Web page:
Email tone: 7 steps to success

Posted on 17 February 2016 by Emily Stella

Most people remember the emotional tone of an email more vividly than its content. It’s therefore key to getting your reader on side.

You convey your tone through word choice, punctuation, sentence structure, letter case, and the way you open and close your email. Subtle tweaks to your writing here and there can have implications for your tone – as shown in the examples below.

Casual: Did you get my email last week? It summed up the kind of work we do at Lothbury.

Personal but professional: I hope you received my email last week and it gave you a flavour of the work we do at Lothbury.

Formal: I am writing to you to follow up my email last week introducing the services of my company, Lothbury.

Casual: We don’t meet the criteria for this tender, which means applying is a waste of time, and we don’t have the manpower to do this much work.

Personal but professional: I’m not sure this tender is a good fit for us; we don’t meet all the criteria and we don’t have enough people to complete the work.

Formal: We do not satisfy all the criteria for this tender and our team is not large enough to deliver the work.

Tone can be tricky because it’s subjective; what you might find curt, another will read as simply honest. Here are 7 steps you can take to pitch your writing at the right level.

1. Research your audience

Ask yourself, who is my reader? how well do I know them? what do they read on a daily basis? and what tone are they most familiar with? If you read what they read, you’ll understand how they’re used to being spoken to. You need to think hard about what relationship you want to have with your reader and how much physical space you want to create between you and them, because this will impact your tone.

2. Follow the leader

If you’ve already received an email from the person you’re writing to, follow their lead. If I receive an email where the greeting is just Emily, rather than Dear Emily or Hi Emily, I’ll usually follow suit and respond by addressing them by their first name.

3. Demonstrate your confidence

At all costs, avoid being vague in your emails. People will buy into you if you write confidently. But in order to write confidently, you must understand your subject matter inside out. Don’t hide behind elaborate language or acronyms such as KPIs, USPs and ROIs. Remember Einstein’s oh-so-wise words, ‘If you can’t explain it simply, you don’t understand it well enough.’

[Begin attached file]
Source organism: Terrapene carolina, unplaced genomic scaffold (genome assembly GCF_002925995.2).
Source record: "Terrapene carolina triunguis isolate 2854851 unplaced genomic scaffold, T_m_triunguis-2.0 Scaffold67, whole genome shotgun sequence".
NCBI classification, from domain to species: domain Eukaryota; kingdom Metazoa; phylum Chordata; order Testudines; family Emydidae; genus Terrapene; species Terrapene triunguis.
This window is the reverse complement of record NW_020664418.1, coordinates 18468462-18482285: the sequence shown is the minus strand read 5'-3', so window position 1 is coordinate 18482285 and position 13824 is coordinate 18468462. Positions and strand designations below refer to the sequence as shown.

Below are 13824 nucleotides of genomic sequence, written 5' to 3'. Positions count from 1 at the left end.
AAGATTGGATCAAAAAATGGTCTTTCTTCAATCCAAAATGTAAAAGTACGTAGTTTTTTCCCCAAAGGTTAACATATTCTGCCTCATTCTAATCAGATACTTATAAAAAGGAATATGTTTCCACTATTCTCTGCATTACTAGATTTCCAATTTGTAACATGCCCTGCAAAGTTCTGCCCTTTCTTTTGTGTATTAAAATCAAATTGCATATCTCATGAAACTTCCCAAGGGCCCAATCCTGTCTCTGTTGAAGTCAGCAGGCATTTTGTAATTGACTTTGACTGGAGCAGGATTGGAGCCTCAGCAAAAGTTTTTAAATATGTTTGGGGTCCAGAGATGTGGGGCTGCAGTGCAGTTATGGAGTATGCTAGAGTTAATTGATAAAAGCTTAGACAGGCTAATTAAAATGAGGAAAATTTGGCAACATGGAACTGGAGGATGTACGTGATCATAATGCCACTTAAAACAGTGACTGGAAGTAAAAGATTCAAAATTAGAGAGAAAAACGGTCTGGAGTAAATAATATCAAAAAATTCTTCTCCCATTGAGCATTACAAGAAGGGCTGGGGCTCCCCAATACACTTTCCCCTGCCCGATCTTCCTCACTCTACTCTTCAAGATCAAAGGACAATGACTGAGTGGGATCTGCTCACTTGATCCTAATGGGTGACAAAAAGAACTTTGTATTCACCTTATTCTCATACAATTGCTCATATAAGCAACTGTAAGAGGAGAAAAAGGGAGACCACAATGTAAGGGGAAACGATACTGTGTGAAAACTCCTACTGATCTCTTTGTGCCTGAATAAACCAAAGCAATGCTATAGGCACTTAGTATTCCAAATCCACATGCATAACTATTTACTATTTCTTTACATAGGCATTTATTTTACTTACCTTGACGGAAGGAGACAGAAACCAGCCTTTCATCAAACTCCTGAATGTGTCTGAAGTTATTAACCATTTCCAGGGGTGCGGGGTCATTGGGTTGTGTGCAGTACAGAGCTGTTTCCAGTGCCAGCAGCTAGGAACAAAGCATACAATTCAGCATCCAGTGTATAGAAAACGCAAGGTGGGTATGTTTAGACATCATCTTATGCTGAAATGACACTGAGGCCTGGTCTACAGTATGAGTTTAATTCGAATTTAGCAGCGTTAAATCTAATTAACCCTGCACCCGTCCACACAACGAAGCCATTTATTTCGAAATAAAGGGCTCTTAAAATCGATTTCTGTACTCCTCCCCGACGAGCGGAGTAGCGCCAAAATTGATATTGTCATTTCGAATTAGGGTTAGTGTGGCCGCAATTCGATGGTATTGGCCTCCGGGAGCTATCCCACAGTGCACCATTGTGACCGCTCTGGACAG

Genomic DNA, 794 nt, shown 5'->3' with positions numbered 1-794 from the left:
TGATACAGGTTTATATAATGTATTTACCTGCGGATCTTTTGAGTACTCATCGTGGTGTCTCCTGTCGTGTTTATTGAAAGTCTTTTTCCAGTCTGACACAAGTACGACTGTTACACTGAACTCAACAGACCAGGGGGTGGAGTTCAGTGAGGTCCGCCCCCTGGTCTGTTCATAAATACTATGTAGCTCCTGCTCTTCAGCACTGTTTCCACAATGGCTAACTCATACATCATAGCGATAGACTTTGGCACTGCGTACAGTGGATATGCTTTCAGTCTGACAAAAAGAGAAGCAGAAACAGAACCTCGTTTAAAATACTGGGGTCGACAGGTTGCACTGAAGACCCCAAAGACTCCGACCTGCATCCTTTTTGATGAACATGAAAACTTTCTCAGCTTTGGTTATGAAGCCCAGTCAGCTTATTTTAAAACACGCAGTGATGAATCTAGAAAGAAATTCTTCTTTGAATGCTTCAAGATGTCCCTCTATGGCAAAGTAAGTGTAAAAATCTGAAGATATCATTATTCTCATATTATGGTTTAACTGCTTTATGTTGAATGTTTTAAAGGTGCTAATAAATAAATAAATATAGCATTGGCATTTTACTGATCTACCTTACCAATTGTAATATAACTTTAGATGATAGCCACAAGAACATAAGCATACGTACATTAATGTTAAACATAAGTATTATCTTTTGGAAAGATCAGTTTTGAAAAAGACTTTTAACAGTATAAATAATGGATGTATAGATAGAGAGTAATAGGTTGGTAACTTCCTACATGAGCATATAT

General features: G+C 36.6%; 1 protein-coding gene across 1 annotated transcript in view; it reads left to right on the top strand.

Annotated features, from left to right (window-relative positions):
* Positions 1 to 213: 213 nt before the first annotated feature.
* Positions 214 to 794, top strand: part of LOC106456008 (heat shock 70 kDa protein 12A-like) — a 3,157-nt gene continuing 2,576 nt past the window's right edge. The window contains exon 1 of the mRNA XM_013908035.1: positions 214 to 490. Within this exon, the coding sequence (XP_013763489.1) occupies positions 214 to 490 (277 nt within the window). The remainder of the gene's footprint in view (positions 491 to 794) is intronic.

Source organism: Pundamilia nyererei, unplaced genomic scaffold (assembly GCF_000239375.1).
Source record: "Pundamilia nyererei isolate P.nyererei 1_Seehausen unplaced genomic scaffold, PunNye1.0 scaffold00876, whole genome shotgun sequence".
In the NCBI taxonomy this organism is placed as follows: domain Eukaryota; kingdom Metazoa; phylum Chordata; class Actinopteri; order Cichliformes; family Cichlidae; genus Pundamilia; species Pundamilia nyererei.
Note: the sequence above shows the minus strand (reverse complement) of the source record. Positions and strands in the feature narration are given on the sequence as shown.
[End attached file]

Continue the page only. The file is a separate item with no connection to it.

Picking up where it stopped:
4. Accentuate the positive and address the negative (but don’t distort the truth)

You don’t need to tiptoe around your reader by dressing everything up in flowers. There is bound to be some negativity in your communication with people at certain points. Don’t run from it, but address it in a straightforward but kind manner.

5. Treat your reader as an expert

Flattery goes a very long way. Treat your reader as an expert in their field and they will like you more. For example, you might want to compliment them on a recent article they wrote or a presentation they gave. I guarantee they’ll make more time for you.

6. Use humour sparingly

What people find funny is very subjective and therefore difficult to get right. You’ll lose your reader if they don’t share the same sense of humour as you, so scrap it.

7. Read your text aloud

Often, reading your text aloud will help you determine whether you need to be more formal or tone it down a notch.
One final point – if you’re sending an important or difficult email, if you’ve got the time, sit on it for a day before hitting the send button. You might find you make changes to your language on second reading.

Emily Stella is a founder and director of Attica, a company that provides training, editing and proofreading services to enhance the quality of corporate writing.